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CEO says next generation 14 nm "tock" architecture refresh (Skylake) will not be delayed

Intel Corp. (INTC), which reported its earnings yesterday, gave investors an unwelcome surprise as well when it announced its first 14 nm chip, codenamed Broadwell, is being delayed by a quarter.

I. A Minor Slip

Intel was supposed to start shipping Broadwell chips to OEMs in Q4 2013 (this quarter) giving them time to integrate the chip into their new notebooks, laptops, desktops, and tablets.  Instead the new chips will start shipping in Q1 2014.

Currently, Intel's premium Core Series-branded Haswell chips are produced on a 22 nm process.  But moving from 22 nm node to 14 nm has proved trickier than Intel expected.

IDF 2013
[Image Source: Jason Mick/DailyTech LLC]

Normally a die shrink involves years of prototyping technologies.  When a production process is mature enough to come out the laboratory, it's installed at the fab.  Equipment must often be updated or replaced to handle the new process once it's moved to a full-scale fab on its final path towards production.  At that point tests runs are executed to study the efficacy of the fab hardware and methodology for the node, typically at lower volumes that the final production runs.

It is typical to find problems with the process at that stage, and it is up to the engineers to institute a set of process method and hardware changes to minimize those defects.  When the fixes are in place, a semiconductor manufacturer crosses its fingers, metaphorically speaking and moves to volume production.
Haswell shot
Intel currently owns 95 percent of the server market (Haswell is pictured).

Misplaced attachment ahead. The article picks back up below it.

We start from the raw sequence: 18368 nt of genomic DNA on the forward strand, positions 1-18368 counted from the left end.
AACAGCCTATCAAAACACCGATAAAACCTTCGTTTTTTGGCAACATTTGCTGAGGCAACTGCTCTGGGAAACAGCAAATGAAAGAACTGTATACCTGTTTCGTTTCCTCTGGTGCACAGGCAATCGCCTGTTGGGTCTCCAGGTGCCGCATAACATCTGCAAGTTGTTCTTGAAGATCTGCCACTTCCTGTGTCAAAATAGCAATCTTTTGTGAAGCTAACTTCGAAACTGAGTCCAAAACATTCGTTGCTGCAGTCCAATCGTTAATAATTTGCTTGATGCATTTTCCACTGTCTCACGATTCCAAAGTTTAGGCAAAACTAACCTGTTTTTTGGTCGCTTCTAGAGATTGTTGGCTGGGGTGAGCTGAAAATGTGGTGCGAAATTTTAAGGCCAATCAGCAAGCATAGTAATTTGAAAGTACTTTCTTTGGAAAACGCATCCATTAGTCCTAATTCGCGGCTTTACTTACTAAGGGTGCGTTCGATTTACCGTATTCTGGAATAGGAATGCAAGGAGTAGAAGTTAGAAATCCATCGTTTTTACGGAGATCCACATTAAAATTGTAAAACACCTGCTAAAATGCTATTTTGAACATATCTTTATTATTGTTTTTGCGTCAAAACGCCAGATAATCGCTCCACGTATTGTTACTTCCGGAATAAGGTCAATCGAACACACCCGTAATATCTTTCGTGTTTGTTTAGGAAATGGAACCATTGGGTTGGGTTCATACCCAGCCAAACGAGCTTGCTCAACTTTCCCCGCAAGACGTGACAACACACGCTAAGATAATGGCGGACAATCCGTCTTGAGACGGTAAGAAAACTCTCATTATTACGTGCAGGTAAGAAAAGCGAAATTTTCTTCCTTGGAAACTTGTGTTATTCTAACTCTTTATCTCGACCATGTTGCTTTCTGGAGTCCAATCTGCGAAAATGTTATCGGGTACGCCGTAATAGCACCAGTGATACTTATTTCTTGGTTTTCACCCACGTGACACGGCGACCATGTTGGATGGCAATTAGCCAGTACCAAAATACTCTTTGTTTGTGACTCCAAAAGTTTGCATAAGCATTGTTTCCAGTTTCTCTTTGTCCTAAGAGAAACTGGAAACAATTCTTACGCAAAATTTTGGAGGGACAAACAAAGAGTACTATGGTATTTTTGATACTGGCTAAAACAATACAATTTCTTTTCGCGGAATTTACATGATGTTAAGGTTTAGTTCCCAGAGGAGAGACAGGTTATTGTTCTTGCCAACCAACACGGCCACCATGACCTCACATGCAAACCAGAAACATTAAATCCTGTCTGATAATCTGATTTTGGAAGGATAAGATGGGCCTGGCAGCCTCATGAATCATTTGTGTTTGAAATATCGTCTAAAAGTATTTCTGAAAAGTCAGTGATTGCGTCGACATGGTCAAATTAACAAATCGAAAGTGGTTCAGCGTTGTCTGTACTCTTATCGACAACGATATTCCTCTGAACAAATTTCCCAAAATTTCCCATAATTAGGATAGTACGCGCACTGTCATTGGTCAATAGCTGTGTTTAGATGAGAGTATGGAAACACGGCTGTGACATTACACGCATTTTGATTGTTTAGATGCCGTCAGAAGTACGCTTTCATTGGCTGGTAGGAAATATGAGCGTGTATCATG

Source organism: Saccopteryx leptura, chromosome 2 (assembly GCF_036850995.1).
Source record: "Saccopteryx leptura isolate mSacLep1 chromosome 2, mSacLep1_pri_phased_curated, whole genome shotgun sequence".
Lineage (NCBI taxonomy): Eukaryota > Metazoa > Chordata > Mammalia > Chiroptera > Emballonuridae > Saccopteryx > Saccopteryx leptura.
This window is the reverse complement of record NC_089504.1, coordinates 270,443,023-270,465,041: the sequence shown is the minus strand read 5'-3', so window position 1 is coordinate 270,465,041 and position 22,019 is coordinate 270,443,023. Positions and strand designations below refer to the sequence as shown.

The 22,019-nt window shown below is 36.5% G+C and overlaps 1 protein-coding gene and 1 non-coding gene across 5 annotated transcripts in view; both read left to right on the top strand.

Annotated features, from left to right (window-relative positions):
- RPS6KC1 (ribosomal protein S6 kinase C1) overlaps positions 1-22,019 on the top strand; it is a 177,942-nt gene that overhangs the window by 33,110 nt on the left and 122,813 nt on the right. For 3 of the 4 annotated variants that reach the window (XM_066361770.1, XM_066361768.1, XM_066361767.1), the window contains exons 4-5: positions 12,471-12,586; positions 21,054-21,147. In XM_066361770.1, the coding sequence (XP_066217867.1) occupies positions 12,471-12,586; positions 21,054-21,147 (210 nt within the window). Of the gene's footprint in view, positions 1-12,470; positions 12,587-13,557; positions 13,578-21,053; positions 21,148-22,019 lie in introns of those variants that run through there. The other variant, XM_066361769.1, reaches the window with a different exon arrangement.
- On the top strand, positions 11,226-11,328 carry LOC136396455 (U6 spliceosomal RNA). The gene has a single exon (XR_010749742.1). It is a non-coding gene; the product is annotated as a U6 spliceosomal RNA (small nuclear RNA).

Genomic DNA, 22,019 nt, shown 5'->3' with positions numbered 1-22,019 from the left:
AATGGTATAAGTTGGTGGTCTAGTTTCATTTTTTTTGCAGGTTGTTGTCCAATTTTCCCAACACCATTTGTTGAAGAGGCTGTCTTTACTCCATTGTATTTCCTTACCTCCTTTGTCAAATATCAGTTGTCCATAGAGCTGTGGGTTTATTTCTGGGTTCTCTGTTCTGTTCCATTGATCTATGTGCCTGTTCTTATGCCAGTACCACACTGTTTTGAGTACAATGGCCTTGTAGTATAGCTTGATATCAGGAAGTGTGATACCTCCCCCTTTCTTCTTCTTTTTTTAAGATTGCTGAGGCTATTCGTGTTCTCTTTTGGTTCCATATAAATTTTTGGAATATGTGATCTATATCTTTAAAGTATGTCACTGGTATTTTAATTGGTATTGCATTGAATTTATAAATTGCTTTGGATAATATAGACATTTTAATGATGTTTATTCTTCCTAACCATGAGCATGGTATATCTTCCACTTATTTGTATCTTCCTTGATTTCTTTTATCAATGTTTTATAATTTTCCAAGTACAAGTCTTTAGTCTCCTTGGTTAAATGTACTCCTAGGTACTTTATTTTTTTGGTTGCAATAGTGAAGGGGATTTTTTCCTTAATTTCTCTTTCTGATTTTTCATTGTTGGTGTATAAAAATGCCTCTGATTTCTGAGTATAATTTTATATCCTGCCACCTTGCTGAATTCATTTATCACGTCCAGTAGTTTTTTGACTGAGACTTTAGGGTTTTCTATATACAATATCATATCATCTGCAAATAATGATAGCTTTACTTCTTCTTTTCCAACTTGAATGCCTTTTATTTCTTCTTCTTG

This approach typically works out for Intel, but this time something went wrong.  The fix failed to minimize the number of wafer defects to the extent expect, and as a result a relatively high percentage of Intel's CPU were turning out dead on arrival.

Intel's new CEO Brian Krzanich insists this is not uncommon stating, "We have confidence the problem is fixed because we have data it is fixed.  This happens sometimes in development phases like this. That's why we moved it a quarter.  We have a strong desire to get Broadwell to market. If I could, there'd be nothing slowing me down. This is a small blip in the schedule, and we'll continue on from here."

In Intel's internal jargon, Broadwell is a so-called "tick" release, which involves simply shrinking the previous processor architecture (Haswell, in this case), while possibly adopting some minor tweaks/improvements based on lessons learned.  By contrast, the next generation after Broadwell will be a new architecture, called a "tock".  That "tock" release -- Skylake – will not be delayed, Mr. Krzanich stated, from its prospective 2015 ship date.

II. Intel Enjoys Healthy Process Lead, but Its Chips are Slower than Samsung's

The delay of Broadwell is a bit of bad news, but it could be much worse; the earnings report for Intel was otherwise better than expected.  And while Intel has yet to establish a strong presence in the smartphone and tablet markets (unlike the server and traditional PC markets that it dominates), it is starting to attract interest in the mobile space, thanks in part to its process lead and the intrinsic power savings that lead provides.

Intel 14 nm fab